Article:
Pet Shop Boys, University of Teeside, Middlesbrough; <br></br>Bobby Conn, Trash, London; <br></br>NME Carling Awards, Astoria, London

Let me be a sexy northerner too, Neil
Click to follow

Irony is a four-letter word. In the last decade or so, the term has become more or less synonymous with camp, with kitsch, and above all with insincerity. This, in the age of Starsailor, Anastacia, Emo-Core and the current hegemony of bovine, mono-meaning "sincerity", may be too late to alter. But there is, lest we forget, a more elevated, dignified definition of irony. The true ironist has their finely-tuned antennae forever open to the cruel serendipities, benign synchronicities and unexpected parallels thrown up by modern culture. They are unafraid to frolic in the playground of meaning, making joyful post-modern (another "discredited" term, so we are told) juxtapositions, forming bold new attachments between the signifier and the signified.

The Pet Shop Boys, in this most refined sense, have always been ironists par excellence. Who else, two years after the collapse of the USSR, could take "Go West", a forgotten Village People non-hit, and, with the aid of a video filmed in the Constructivist style of a Soviet propaganda short, turn it into a poignant commentary on the doomed optimism ("Life is peaceful there/In the open air ... We can be what we want to be/This is our destiny") with which the former communist peoples, so willingly leapt from frying pan to fire? Pop critics, the platitude goes, are all frustrated performers. And it's not without truth. (At 14, I wanted a job like Neil Tennant's. I got one. At 34, I want a job like Neil Tennant's.) There are no better advertisements for making the transition than Tennant, who presided as editor over the golden age of Smash Hits before hooking up with Chris Lowe to form the greatest ever synth duo, giving the world nigh on two decades of arch, calculated – and utterly moving – pop.

For this tour, a radical departure from the Michael Clark extravaganzas of the past, PSB are slumming it in small university venues. The rider is a cooler of Beck's, a basket of Aeros and a few bags of chips (there's champagne backstage, but only because a pair of devoted fans delivered it), and they're staying – at Lowe's insistence – in modest railway hotels. However, rumours of PSB "going indie" are thankfully wide of the mark. There's a live percussionist, a guitarist from Levitation, but tonight's show is still sublimely synthetic.

For Neil Tennant – the world's least stereotypical north-easterner – this is the nearest thing to a homecoming gig (many of the extended Tennant clan are in attendance), and he dedicates the forthcoming B-side "Sexy Northerner" ("It's not all fags and football") to the Teesside audience, whom he has in the palm of his hand. Tracks from the forthcoming album are interspersed evenly with beloved hits ("Being Boring", "Love Comes Quickly", "New York City Boy", "West End Girls"), and by the time we reach "Go West", Tennant is employing the crowd as an unpaid backing choir. It's easy to quibble with the setlist – I'd have loved "So Hard", "Domino Dancing" and "Rent" – but when they encore with a mannered, marvellously mechanical version of Eddie & The Hot Rods' "Do Anything You Wanna Do", Tennant and Lowe could get away with anything. They've been getting away with it all their lives.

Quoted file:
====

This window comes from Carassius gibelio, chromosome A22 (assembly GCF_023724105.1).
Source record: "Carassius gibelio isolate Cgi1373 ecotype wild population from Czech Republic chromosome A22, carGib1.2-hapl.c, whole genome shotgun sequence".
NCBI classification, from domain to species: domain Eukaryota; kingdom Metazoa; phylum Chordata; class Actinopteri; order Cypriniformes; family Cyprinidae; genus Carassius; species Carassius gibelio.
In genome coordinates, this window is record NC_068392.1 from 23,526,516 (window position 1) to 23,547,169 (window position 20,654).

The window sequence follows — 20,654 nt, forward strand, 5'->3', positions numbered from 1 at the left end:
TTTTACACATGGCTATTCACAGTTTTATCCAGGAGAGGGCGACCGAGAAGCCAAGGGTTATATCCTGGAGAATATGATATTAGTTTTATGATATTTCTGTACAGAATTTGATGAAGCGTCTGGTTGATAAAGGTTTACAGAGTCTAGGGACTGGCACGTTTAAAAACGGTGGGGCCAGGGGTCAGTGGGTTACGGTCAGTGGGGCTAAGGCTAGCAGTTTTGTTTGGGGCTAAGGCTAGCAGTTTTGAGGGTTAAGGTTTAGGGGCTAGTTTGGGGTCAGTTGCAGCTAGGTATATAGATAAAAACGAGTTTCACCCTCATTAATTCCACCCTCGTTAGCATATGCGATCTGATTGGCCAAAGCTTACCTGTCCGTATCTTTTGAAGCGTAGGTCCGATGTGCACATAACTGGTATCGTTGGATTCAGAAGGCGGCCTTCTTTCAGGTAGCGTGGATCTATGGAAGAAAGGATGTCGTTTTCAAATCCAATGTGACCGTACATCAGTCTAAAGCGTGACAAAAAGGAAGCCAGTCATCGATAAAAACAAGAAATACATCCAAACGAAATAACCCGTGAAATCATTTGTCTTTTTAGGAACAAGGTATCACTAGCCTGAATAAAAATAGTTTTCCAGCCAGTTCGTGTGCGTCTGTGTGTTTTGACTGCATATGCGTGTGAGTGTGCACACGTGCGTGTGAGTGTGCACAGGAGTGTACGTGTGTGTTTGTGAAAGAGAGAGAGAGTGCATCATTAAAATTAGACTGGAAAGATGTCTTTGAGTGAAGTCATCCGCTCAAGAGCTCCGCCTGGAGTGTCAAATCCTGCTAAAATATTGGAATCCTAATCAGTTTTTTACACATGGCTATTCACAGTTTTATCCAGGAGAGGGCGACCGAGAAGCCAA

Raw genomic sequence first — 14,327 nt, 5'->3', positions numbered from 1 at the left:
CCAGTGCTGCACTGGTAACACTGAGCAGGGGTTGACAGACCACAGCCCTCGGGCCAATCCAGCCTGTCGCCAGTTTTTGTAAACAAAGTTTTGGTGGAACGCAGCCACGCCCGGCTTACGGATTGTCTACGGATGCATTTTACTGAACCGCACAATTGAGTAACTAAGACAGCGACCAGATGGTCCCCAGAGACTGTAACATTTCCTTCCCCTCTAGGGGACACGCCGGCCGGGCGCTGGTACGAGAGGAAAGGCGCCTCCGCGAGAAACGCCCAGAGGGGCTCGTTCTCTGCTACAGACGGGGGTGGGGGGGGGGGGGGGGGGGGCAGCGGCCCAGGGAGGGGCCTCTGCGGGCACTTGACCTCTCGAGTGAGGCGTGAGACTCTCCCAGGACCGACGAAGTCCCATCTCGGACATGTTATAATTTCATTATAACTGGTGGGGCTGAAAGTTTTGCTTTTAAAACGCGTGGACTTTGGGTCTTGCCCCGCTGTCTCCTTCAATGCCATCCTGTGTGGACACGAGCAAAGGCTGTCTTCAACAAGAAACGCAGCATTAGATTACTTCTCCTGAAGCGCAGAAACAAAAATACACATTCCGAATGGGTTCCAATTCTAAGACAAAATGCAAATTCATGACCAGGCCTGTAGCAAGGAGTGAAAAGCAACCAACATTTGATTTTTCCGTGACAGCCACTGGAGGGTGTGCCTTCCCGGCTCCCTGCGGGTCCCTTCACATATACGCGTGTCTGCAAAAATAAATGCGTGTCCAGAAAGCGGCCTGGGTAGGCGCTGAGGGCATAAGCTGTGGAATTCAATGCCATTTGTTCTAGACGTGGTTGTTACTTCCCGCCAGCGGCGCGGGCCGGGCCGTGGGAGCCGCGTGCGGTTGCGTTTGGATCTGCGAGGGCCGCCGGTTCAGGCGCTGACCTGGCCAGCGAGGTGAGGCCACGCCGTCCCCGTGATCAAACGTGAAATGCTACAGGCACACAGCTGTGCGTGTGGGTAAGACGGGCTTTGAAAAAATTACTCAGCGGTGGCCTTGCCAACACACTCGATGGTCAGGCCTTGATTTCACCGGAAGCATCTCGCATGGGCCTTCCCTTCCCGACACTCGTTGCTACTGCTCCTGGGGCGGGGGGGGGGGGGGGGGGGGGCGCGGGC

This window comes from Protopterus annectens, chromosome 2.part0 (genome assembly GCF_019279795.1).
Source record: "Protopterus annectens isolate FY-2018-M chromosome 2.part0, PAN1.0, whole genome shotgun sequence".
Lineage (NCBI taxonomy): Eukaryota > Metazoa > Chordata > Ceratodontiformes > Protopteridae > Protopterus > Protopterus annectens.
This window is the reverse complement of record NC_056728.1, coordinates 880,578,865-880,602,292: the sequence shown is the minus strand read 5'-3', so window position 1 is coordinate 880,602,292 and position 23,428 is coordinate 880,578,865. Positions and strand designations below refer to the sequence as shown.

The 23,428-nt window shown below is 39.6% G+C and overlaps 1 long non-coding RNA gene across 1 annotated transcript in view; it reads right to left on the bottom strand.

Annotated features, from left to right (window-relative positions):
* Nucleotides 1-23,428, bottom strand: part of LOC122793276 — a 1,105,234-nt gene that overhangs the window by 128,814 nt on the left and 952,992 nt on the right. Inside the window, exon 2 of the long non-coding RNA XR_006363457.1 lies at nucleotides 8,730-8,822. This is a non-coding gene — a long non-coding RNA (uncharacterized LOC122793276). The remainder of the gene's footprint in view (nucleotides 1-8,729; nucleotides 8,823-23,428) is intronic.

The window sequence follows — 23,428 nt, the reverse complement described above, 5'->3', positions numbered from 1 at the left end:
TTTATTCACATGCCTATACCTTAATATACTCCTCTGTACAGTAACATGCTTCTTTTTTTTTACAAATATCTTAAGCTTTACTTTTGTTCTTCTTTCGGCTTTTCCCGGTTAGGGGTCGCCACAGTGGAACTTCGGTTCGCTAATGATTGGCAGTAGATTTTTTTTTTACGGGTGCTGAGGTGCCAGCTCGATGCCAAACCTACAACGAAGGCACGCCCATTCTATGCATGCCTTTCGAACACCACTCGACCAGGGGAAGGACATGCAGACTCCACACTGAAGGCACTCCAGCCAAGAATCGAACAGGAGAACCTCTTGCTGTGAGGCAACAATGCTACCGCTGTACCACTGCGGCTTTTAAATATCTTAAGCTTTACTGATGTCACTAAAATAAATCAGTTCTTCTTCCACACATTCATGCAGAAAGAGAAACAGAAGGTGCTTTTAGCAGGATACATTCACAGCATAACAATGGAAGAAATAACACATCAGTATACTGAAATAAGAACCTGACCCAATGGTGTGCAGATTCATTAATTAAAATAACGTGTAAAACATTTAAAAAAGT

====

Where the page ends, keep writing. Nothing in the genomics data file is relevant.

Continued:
Diminutive, reclusive underground enigma Bobby Conn was born Robert Robert Conn 34 years ago in another city which, like him, is so good they named it twice. At some point, so the legend goes, he served time in a Maryland state pen for mail fraud, decided he was in danger of becoming the Anti-Christ, and became a born again Christian. He relocated to Chicago, where he began his lone crusade to spread the gospel of anti-capitalism and liberation theology by using immaculate saccharine pop.

Conn is a pop fantasist, the type who conceives the perfect record in his head – "imagine if David Bowie could do a Prince falsetto, and roped Phil Spector in as producer", you can picture him thinking – and by sheer force of will, makes it a reality. Perversely, in a set over an hour long, we don't get his new single "Winners", the standout track from last year's The Golden Age, which sounds like the Minneapolitan Midget's own "Kiss" (does it really go "So come on over in your Range Rover/And take it up the arse"?). But we do get "Never Get Ahead", the one that sounds like "I Want You Back" by The Jackson Five, and a band who look like a gay Wizzard and all wear shell suits. That's entertainment.

The world, by now, is accustomed to rappers being white, and rappers being female. But both? The crowd at the hip-hop night of this year's NME Carling Awards aren't sure, and Princess Superstar, a dishwater blonde dominatrix with a mouth like an ashtray and a mind like a sewer, is clearly too much for some. When she strips down to next-to-nothing then zips herself up in Marianne Faithfull leathers, the girls think she's a slut (doesn't the Astoria have mirrors in the Ladies'?) The last laugh will be hers. Princess is on the brink of scoring a surprise hit with the hilarious and awesomely addictive "Bad Babysitter", and next time around, they'll be begging her to work overtime.

As if to reinforce the point, she's followed by Dilated Peoples, who could scarcely be more generic if they tried. Hip-hop has never been known for value for money when it comes to live shows. Novelty southern fatboy Bubba Sparxxx does nothing to restore its VFM reputation, performing fewer songs than you'd expect for a quid on your average pub jukebox. After the first number, the pre-show Elvisburgers with cheese start playing havoc with his dicky colon, and he has to retire to take a dump.